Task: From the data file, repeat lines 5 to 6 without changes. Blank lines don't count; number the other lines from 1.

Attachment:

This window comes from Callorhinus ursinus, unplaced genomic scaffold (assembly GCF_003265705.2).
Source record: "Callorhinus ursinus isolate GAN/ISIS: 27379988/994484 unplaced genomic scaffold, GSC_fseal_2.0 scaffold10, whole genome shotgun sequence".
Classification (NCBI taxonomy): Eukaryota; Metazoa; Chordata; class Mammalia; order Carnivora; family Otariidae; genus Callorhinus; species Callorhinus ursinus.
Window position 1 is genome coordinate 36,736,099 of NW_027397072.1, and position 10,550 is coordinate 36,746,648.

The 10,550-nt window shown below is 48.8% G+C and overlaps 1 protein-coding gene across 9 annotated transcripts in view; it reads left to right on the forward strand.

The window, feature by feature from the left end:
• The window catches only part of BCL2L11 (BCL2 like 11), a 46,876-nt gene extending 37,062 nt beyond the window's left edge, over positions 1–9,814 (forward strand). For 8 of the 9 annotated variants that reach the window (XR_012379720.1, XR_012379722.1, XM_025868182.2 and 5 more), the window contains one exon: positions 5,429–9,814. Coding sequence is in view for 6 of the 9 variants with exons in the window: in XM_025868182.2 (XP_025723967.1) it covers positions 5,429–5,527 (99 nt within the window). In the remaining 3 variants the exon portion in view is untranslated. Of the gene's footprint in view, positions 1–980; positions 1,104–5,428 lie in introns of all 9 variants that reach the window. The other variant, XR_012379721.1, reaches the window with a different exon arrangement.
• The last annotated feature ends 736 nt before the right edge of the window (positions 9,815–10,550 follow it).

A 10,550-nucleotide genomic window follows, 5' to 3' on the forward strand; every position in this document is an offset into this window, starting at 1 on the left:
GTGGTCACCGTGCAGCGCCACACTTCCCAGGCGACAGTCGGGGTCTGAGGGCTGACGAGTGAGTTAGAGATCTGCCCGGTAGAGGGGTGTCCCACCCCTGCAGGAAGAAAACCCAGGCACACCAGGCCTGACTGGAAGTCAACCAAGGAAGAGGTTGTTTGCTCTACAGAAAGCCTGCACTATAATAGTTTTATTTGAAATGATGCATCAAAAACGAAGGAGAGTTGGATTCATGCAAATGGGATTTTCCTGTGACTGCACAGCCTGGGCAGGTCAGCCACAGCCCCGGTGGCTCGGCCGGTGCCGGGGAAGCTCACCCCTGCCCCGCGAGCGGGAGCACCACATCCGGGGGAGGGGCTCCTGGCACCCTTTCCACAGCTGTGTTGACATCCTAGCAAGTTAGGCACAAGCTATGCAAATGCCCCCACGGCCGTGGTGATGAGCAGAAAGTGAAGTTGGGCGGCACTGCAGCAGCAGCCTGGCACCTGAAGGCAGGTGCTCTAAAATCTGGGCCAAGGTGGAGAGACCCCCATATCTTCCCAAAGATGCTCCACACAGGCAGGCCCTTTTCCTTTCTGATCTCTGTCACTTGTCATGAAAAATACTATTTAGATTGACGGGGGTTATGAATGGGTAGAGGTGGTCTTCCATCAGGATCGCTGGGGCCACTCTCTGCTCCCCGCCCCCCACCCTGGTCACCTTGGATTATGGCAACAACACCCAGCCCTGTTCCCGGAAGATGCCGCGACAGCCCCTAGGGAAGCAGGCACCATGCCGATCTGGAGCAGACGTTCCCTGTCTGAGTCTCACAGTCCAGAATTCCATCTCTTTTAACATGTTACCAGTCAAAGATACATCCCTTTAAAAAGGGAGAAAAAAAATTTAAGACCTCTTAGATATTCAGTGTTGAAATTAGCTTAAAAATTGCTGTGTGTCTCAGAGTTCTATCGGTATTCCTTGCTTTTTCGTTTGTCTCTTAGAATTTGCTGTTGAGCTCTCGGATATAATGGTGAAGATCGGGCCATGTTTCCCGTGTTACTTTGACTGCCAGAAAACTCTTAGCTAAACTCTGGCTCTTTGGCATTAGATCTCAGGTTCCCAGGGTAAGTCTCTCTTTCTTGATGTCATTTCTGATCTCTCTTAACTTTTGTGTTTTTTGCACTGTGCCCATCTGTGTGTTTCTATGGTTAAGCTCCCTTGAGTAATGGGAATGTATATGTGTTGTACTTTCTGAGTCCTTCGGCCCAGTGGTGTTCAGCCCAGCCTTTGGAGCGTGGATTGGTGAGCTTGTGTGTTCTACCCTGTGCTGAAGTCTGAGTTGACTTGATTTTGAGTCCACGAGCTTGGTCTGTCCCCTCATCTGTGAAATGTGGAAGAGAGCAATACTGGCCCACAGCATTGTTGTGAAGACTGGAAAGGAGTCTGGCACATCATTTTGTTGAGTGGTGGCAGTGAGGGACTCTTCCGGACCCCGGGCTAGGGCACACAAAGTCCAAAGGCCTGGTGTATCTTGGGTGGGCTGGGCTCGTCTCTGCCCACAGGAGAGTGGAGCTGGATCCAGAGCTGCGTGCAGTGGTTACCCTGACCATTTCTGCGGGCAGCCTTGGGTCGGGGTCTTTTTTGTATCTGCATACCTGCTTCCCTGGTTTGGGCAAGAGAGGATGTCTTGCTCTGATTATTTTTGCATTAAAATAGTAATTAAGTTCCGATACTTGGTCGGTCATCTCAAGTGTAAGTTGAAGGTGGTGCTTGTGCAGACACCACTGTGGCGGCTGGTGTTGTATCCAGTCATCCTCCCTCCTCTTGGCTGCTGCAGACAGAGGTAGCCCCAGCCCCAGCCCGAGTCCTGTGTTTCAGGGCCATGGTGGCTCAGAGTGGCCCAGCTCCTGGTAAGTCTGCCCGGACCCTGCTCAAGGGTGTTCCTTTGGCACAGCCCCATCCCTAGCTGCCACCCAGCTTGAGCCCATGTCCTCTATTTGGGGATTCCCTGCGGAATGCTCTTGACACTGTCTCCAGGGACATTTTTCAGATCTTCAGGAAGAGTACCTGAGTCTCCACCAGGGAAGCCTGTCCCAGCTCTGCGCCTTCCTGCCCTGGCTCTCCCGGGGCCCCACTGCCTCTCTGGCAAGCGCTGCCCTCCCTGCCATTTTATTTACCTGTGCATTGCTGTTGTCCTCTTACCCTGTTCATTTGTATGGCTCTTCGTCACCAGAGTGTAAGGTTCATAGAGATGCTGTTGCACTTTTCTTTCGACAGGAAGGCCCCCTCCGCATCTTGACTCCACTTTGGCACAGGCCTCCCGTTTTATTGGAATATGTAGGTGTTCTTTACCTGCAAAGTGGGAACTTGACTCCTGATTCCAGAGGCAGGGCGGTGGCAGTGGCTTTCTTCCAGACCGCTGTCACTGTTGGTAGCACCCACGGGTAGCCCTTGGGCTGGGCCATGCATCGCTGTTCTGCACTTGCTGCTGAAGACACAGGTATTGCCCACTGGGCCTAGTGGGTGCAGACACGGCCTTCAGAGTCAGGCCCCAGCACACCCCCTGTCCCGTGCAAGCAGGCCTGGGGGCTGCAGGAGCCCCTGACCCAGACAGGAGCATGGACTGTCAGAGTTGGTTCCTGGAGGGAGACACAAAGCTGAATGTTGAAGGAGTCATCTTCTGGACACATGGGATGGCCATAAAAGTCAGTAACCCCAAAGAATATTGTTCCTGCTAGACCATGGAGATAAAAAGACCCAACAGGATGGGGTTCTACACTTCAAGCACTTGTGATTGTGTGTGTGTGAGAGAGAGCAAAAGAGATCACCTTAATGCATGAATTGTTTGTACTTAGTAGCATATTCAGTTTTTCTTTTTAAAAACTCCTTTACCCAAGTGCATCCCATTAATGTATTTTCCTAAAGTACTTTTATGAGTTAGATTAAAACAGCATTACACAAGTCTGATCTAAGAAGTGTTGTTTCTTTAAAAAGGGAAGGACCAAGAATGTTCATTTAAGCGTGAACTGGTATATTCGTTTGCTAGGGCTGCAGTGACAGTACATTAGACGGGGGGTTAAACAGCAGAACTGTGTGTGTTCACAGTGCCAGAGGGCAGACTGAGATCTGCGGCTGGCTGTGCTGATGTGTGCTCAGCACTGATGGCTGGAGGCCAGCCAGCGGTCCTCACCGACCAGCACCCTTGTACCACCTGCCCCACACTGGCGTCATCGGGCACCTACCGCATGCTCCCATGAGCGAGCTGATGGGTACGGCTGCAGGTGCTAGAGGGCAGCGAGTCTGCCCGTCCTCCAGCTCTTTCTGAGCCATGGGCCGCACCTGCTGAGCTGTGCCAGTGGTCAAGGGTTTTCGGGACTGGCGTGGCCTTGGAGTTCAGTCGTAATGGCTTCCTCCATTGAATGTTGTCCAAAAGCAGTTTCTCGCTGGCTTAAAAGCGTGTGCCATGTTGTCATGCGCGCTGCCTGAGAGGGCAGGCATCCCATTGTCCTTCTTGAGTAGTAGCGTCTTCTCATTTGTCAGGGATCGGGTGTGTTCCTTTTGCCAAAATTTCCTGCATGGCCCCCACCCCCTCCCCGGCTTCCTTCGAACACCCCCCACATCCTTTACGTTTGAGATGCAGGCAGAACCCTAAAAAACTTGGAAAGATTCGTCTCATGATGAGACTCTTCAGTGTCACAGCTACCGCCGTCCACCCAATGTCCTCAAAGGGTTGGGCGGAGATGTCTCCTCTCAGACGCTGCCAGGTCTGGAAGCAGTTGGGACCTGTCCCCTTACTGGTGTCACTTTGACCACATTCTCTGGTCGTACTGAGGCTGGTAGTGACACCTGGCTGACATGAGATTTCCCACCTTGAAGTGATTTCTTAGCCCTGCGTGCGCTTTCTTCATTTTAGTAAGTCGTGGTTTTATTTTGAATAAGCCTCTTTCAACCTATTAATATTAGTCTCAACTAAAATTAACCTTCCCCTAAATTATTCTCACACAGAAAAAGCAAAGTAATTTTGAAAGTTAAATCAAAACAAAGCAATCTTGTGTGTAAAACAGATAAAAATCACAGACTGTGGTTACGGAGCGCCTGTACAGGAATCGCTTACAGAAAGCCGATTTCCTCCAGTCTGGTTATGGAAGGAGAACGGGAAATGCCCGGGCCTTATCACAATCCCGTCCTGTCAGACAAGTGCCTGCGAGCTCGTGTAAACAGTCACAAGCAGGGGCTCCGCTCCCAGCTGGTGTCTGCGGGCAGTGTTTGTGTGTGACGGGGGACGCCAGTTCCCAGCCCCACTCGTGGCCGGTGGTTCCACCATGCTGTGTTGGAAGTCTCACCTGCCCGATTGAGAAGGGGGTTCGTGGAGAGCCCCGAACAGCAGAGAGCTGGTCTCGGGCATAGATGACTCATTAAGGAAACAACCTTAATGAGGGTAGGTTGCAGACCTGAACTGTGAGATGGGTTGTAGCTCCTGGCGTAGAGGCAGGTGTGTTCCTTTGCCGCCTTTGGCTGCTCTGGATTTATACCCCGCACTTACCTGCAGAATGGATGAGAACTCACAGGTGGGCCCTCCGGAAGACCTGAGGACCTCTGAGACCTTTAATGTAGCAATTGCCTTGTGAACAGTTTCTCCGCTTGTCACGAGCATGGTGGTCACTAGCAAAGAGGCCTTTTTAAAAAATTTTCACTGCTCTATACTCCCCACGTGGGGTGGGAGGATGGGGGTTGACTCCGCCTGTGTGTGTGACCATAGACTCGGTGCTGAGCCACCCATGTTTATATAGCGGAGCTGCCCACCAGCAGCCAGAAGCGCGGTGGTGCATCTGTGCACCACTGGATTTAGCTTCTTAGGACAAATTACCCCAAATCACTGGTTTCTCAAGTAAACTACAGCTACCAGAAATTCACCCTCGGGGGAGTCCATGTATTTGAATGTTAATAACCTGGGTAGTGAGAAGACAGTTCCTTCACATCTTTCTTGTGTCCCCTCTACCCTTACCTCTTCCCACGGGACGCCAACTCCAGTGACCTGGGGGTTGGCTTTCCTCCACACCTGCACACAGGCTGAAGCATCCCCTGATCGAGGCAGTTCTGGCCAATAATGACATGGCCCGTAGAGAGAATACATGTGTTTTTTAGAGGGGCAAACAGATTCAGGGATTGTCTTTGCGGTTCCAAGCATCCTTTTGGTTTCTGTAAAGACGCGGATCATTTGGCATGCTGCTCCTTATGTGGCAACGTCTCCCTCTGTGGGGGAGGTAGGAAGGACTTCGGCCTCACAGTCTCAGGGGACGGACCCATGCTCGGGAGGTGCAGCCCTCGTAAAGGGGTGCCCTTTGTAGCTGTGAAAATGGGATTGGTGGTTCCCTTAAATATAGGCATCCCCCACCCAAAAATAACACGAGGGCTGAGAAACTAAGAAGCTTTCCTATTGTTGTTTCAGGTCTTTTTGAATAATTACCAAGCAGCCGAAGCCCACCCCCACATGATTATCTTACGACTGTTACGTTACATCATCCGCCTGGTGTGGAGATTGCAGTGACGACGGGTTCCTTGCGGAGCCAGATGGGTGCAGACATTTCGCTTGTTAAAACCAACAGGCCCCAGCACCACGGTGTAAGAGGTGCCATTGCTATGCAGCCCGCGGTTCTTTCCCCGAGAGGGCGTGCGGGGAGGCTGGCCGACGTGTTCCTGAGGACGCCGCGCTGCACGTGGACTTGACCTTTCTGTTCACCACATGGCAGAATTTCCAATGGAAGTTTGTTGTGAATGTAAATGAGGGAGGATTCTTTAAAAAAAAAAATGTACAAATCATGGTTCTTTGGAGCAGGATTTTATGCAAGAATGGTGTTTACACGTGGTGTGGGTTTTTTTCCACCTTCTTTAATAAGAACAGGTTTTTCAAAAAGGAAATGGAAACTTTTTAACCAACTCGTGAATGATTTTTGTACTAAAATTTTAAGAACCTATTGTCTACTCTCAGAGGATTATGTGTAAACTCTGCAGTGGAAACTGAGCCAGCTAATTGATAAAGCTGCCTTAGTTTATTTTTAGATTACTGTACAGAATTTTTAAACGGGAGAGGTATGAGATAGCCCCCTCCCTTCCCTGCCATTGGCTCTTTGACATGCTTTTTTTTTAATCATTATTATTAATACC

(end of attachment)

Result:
The 10,550-nt window shown below is 48.8% G+C and overlaps 1 protein-coding gene across 9 annotated transcripts in view; it reads left to right on the forward strand.

The window, feature by feature from the left end: